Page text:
Haaretz has written that the Ofer Brothers Group has provided some assistance to Israeli intelligence services in the past. Israeli officials have yet to offer any cause to think, however, that the company's tanker sale to the Iran shipping line was condoned as part of that arrangement.
The State Department designation of the Ofer Brothers Group had apparently been ready for more than two months before it was made public last week, a Washington expert on Iran sanctions told The Envoy on condition of anonymity. During subsequent inter-agency review, U.S. officials would have consulted with Israeli officials in order to establish any national security explanation for the Ofer Brothers Group's sale of the tanker to the Iranian shipping lines. Since the State Department designation proceeded, the chain of events suggests that no such explanation was provided.
Other analysts believe Ofer's relationship with the Israeli security services may be more complex. "If I had to bet on it, I absolutely would bet the Ofer brothers had been asked by the Mossad to lend their ships, contacts, networks in order to get as much intelligence as they can on what is going on in Iran," the Washington expert on Iran sanctions said on condition of anonymity.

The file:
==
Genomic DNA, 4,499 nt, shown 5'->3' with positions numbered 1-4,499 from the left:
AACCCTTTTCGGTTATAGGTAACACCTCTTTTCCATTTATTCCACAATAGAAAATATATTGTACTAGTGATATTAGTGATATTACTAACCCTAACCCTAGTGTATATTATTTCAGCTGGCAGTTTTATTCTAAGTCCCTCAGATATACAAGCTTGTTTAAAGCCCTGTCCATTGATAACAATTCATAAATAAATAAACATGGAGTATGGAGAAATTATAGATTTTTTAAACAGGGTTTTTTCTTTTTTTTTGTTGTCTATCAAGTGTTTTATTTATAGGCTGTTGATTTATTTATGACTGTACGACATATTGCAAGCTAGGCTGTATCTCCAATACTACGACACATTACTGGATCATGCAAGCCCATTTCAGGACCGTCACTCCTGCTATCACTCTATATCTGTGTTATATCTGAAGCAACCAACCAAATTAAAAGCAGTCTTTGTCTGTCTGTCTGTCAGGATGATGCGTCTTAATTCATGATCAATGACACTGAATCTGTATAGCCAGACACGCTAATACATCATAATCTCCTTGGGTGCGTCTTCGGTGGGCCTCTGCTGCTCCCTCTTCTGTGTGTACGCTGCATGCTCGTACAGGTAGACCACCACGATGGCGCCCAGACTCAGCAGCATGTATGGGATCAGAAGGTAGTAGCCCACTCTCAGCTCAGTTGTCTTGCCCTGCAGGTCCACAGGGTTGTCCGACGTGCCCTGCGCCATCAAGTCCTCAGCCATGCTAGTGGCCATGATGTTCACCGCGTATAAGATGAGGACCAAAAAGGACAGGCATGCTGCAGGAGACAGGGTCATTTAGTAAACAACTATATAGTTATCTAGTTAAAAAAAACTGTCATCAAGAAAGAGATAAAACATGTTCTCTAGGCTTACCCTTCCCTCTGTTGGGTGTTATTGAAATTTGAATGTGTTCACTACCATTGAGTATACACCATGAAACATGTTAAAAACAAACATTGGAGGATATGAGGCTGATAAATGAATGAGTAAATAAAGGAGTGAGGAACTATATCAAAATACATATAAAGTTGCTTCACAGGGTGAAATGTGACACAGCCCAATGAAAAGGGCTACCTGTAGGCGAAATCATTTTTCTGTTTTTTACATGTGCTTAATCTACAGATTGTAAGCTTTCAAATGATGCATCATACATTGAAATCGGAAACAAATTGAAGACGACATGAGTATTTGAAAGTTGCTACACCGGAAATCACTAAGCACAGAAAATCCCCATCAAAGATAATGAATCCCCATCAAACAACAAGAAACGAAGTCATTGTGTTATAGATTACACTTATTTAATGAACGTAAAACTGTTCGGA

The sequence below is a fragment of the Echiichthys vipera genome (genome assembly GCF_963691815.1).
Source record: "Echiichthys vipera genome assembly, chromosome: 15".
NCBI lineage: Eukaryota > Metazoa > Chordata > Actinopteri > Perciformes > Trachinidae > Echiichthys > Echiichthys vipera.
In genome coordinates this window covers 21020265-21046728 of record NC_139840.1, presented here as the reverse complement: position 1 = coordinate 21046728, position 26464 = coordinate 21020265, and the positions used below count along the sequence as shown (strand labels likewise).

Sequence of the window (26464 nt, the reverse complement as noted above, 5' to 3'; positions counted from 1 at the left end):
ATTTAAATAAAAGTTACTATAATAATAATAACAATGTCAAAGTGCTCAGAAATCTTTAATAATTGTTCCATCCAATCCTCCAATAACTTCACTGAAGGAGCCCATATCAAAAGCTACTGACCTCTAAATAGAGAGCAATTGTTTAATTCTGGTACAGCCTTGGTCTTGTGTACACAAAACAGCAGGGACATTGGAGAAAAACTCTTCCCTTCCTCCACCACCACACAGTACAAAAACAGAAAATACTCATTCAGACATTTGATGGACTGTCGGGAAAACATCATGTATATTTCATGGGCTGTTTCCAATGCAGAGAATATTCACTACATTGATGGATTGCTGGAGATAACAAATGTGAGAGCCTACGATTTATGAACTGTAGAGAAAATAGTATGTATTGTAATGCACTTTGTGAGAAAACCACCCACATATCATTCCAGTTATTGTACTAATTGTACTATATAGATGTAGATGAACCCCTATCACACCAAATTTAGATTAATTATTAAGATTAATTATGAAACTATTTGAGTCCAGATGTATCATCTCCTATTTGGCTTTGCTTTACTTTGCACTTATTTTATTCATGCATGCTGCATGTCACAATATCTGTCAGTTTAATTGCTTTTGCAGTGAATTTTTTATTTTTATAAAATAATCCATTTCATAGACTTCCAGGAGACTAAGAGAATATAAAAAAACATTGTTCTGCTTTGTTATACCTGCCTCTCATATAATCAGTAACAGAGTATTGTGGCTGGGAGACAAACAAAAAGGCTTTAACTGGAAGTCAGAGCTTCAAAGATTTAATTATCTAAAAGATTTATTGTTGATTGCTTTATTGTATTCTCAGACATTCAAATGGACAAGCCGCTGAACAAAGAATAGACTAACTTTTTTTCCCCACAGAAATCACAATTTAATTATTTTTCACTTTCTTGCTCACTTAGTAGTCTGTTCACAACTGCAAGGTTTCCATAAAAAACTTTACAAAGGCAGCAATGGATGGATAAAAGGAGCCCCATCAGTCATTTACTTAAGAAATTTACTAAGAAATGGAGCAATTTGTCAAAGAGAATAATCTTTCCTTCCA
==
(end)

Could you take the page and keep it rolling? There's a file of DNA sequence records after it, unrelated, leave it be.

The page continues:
An Israeli Knesset hearing on the subject came to an abrupt halt earlier this week after the Israeli lawmaker chairing the proceedings was handed a note. Israeli media suggested the note may have been security related.
Clawson said there may be a silver lining in the somewhat embarrassing affair: It could well give the U.S. more credibility in enforcing global trade sanctions now that State officials have called out a leading company of its top Middle Eastern ally for violating Iran sanctions.
"This was a signal, that we will go after anybody, including the powerful and politically well-connected," Clawson said. "If you're a small company in Germany [thinking of doing business in Iran] and see the Americans go after an Israeli company, you might think, 'uh oh.'"
The Ofer Brothers scandal is coming to light at an interesting moment in Israel's own policy debates over Iran. Meir Dagan, the recently departed chief of Israel's intelligence service, the Mossad, has argued since leaving office that any prospective Israeli military strike against Iran would be exceedingly ill advised. That position contradicts the posture of Prime Minister Benjamin Netanyahu, who has preferred to keep the option open -- at least to diplomatically pressure other countries to get behind stiffer sanctions.
"An attack on Iran would mean regional war, and in that case you would have given [Iran] the best possible reason to continue the nuclear program," Dagan told a Tel Aviv leadership conference Wednesday, CNN reported.
Dagan also stipulated that he was hoping the Ofer Brothers scandal would not be overblown. Dagan said Ofer-owned companies employ hundreds of Israelis and it would be a shame if their businesses were harmed by fallout from the case.
(Israeli Prime Minister Benjamin Netanyahu hugs outgoing Mossad chief on January 2, 2011: Ronen Zvulun, Pool, File/AP)